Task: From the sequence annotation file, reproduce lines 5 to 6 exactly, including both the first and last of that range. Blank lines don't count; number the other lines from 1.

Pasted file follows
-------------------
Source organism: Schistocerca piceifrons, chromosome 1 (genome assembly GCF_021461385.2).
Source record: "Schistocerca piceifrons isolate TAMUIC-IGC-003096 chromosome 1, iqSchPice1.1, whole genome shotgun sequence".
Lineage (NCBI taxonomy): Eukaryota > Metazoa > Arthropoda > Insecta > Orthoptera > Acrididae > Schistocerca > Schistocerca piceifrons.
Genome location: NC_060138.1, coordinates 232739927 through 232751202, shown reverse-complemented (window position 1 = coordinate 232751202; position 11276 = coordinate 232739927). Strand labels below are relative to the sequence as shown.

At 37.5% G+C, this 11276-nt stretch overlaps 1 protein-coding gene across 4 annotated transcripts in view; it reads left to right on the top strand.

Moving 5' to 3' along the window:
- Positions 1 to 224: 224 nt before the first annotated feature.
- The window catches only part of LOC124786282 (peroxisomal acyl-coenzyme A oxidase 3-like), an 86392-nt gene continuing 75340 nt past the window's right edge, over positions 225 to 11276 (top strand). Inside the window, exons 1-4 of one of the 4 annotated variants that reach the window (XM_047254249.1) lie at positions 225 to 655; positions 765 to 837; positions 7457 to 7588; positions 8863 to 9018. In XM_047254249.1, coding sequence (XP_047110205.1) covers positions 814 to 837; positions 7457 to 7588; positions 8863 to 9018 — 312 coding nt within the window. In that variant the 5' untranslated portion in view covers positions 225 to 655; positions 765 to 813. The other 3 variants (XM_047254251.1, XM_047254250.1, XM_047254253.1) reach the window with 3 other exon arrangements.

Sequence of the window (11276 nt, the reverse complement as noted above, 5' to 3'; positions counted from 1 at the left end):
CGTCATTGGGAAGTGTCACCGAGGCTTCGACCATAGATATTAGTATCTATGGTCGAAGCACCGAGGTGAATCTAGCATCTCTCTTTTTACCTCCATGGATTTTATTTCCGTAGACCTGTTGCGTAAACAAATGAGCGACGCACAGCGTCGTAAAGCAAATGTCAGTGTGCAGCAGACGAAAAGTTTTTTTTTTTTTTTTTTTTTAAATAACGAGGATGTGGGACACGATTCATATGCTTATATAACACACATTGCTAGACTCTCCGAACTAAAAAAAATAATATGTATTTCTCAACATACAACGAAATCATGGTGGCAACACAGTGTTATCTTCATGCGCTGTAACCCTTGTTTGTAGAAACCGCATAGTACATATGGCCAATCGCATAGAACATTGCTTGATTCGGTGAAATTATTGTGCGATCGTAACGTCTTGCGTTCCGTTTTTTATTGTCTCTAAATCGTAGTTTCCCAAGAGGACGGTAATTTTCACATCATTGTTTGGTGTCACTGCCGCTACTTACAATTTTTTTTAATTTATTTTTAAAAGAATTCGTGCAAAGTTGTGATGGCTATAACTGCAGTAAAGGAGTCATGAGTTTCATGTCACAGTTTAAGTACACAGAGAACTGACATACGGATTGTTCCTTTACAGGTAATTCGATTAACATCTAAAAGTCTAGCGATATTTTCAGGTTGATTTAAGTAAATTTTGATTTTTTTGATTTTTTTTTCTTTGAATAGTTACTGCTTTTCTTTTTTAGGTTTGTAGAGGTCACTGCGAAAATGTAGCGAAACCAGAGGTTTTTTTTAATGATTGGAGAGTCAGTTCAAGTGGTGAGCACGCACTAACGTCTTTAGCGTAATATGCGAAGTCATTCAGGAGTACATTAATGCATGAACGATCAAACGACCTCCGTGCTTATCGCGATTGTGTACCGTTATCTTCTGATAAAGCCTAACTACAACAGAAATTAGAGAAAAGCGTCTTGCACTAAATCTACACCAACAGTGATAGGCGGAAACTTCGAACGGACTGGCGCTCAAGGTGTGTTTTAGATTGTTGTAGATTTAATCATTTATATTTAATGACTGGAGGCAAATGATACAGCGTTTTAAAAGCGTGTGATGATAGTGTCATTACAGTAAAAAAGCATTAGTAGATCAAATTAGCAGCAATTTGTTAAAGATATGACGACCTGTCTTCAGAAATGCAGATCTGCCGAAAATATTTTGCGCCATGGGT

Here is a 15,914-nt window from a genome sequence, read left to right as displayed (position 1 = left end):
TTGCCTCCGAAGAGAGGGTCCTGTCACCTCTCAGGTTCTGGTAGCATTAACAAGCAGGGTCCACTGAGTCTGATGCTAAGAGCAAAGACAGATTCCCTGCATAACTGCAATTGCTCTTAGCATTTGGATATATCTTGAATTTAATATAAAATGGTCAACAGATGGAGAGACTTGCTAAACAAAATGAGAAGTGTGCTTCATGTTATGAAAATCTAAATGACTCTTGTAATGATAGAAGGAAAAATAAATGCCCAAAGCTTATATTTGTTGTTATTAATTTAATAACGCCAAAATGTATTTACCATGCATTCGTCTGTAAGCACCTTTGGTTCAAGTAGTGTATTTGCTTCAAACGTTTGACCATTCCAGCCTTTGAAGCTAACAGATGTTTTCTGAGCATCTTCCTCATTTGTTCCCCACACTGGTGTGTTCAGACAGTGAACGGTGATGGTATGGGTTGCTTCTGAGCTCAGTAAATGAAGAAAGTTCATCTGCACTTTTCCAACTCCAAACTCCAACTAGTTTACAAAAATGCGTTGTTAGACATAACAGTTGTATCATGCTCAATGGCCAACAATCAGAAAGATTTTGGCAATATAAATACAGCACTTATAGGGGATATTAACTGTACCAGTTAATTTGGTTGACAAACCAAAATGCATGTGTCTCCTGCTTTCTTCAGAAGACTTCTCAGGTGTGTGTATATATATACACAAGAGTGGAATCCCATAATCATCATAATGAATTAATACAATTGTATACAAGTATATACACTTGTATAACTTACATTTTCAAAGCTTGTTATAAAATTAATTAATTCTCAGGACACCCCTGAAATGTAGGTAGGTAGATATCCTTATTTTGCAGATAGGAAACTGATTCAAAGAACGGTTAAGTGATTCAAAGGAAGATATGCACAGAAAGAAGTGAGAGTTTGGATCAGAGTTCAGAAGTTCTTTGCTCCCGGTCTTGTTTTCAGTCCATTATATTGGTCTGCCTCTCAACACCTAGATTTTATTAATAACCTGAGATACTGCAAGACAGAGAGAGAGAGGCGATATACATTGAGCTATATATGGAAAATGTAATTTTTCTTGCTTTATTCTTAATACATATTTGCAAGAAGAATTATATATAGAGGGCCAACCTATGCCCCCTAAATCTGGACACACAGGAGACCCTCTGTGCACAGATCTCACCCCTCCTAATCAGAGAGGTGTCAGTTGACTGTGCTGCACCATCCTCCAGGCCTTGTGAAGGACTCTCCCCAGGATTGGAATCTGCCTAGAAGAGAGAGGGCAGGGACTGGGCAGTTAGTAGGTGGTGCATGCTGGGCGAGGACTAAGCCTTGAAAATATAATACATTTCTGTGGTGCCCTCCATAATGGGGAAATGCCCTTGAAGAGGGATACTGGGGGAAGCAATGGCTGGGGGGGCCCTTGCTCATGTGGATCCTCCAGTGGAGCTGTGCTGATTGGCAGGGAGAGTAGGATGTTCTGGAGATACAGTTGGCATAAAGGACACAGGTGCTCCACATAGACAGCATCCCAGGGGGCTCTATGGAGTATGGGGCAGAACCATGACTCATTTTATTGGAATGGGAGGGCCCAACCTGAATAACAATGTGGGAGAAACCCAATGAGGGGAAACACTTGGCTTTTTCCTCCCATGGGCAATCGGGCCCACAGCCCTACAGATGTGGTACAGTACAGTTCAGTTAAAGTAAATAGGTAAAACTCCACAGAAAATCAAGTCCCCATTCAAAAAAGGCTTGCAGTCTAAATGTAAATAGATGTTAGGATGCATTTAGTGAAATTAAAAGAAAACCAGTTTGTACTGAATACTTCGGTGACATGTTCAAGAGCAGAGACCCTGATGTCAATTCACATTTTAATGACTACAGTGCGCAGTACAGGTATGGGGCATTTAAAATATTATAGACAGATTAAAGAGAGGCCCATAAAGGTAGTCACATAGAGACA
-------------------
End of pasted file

At 37.5% G+C, this 11276-nt stretch overlaps 1 protein-coding gene across 4 annotated transcripts in view; it reads left to right on the top strand.

Moving 5' to 3' along the window: